Thinking about shelling out $85 for one ounce of serum to improve your skin? Or perhaps you are in the market for "hydra healer maximum strength moisture cream," at $75 an ounce, to help your skin with its hydration and to "restore youthful volume and contours"?
Klinger Advanced Aesthetics, which sells these and similar products as part of its Cosmedicine line, is banking on plenty of people paying such sums. And to make people feel good about it, information about these products boasts that Cosmedicine was "the only skincare line tested for performance and safety in clinical studies designed and analyzed in consultation with JOHNS HOPKINS MEDICINE." If anyone missed the connection to Johns Hopkins University and its top medical school, the phrase Johns Hopkins Medicine is repeated (frequently in all caps) throughout the Web site of Sephora, which sells the items.
By the time you read this article, however, the Hopkins references may be removed or downgraded because of the university's announcement Monday that it was changing its relationship with Klinger. Facing criticism about appearing to endorse a cosmetics line and questions about whether there were conflicts of interest in the Hopkins ties to Klinger, the university downgraded those ties. Since The Wall Street Journal reported on the Hopkins-Klinger relationship last week, experts on research ethics have pounded the university, leaving many there red-faced (and not from rouge).
Hopkins didn't help the company design the new cosmetics, which are part of a trend in which beauty products are made to appear more medical, in theory inspiring purse-opening confidence in would-be purchasers. Rather, Hopkins -- for sums that the university will not disclose -- helped develop methods for testing the safety of the new drugs. Of particular concern to ethicists, Hopkins was to be compensated in part through equity in the company -- an arrangement that shocked observers who noted that the university would then have a vested interest in testing methods that did not uncover any problems.
In a statement, William R. Brody, the president of Hopkins, and Edward Miller Jr., dean of its medical center, defended the university's conduct. But Brody and Miller said that "it has become clear that Johns Hopkins' involvement has been publicly perceived as an endorsement. That perception has led some to wonder, openly, whether we have allowed financial considerations to overcome longstanding policy separating our work from even the appearance of commercial influence."
That isn't the case, Brody and Miller said, but to deal with the appearance, they announced that Hopkins would not take equity or a board seat at Klinger, and that Hopkins and the company have agreed to remove most Hopkins references from materials promoting the cosmetics. A university spokesman said it might be a few days before the Sephora Web site and other promotional materials are changed.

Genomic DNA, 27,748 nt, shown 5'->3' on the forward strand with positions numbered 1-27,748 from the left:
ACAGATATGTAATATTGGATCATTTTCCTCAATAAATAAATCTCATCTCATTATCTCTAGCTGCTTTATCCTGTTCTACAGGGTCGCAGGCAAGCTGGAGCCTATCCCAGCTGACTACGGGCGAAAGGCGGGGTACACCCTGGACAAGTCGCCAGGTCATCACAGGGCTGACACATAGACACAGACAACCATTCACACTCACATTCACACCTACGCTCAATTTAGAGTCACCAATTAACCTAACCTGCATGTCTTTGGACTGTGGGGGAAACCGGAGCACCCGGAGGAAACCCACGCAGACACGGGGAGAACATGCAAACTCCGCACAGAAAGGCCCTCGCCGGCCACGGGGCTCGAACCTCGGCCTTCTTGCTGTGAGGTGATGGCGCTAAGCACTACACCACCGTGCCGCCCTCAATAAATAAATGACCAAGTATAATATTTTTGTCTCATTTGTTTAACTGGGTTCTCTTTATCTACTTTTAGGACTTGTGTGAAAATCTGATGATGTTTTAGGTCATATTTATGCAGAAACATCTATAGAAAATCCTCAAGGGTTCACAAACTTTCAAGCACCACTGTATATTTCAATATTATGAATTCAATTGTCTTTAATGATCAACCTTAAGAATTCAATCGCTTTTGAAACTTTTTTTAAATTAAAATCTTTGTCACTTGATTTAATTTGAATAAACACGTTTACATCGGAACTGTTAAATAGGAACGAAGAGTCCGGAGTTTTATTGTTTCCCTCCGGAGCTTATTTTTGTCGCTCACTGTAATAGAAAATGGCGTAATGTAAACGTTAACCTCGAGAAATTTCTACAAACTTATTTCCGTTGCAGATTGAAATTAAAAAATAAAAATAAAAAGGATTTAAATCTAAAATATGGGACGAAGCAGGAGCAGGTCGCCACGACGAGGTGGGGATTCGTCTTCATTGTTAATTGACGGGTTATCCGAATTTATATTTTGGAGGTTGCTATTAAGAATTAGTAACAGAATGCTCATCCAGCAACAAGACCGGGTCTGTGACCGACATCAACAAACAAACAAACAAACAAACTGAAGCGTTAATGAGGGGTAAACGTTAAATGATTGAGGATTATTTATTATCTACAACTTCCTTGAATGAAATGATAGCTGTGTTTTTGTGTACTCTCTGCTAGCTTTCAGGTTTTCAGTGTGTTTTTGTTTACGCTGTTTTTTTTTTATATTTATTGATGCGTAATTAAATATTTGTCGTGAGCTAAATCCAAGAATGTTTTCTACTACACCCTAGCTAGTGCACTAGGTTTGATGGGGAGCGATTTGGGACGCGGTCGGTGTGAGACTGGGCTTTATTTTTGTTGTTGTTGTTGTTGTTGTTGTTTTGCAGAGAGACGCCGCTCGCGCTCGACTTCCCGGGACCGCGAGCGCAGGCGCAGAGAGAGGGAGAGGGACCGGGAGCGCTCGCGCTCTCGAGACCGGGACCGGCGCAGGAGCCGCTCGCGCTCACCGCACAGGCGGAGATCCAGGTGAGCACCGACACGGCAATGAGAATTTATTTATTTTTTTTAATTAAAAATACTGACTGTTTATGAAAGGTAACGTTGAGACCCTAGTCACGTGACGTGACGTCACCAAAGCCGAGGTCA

Hopkins also announced that it was starting a review of its policies with regard to business relationships. The review will seek to create "a clear, consistent, comprehensive, universitywide set of principles and criteria for evaluating proposed relationships, especially proposals that envision the use of the Johns Hopkins name."
The announcement Monday satisfied some, but not all, critics of the arrangement with Klinger. Arthur Caplan, director of the Center for Bioethics at the University of Pennsylvania, said, "I think there were issues about the appearance of endorsement that were very real." Despite Hopkins saying that it never wanted to endorse the company's line of products, "it looked like an endorsement, it just did," Caplan said, so removing most Hopkins references should deal with the problem. In addition, he said that holding equity in the company would have created "a real problem" with the credibility of tests Hopkins helped design. So Caplan said it was correct for the university to simply drop that concept.
Shortly after the arrangement started to get publicity, Caplan attended a meeting of the business officers in the member institutions of the Association of American Medical Colleges. Caplan said that many people there were talking about what Hopkins had done and that he hoped the negative publicity would discourage similar arrangements.
Peter Lurie, deputy director of Public Citizen's Health Research Group, said he was pleased with Monday's announcement, but said he would "like to see Hopkins come clean" on all details about the deal with Klinger. He also "the best option would be for Johns Hopkins to wash their hands of the entire deal," which he said was designed to trade on the Hopkins name.
"If [the cosmetics company] wanted someone to look at their protocol and results, they could have asked me," Lurie said. "The reason a company like this is interested in Johns Hopkins is the appearance of an endorsement."
Lurie also noted what he called "a pattern" of Hopkins devoting resources to cosmetic issues. In 2002, Lurie's group objected to a "Botox Night" at Hopkins -- criticism that the university responded to by saying that while a lecture on the popular treatment could take place, no Botox treatments would be offered.
"Cosmetics are different from drugs. Cosmetics are products for which health claims aren't supposed to be made. This is a health institution. They should focus on those issues related to health," Lurie said. "It's a distraction for all involved and a diversion of researchers could be doing something useful into this trivial task."
Dennis O'Shea, a Hopkins spokesman, said that the company asked for the university's help in measuring the products' safety and the accuracy of claims about it. "Johns Hopkins Medicine concluded that its expertise could help consumers get accurate information, and that's certainly a good thing," he said.
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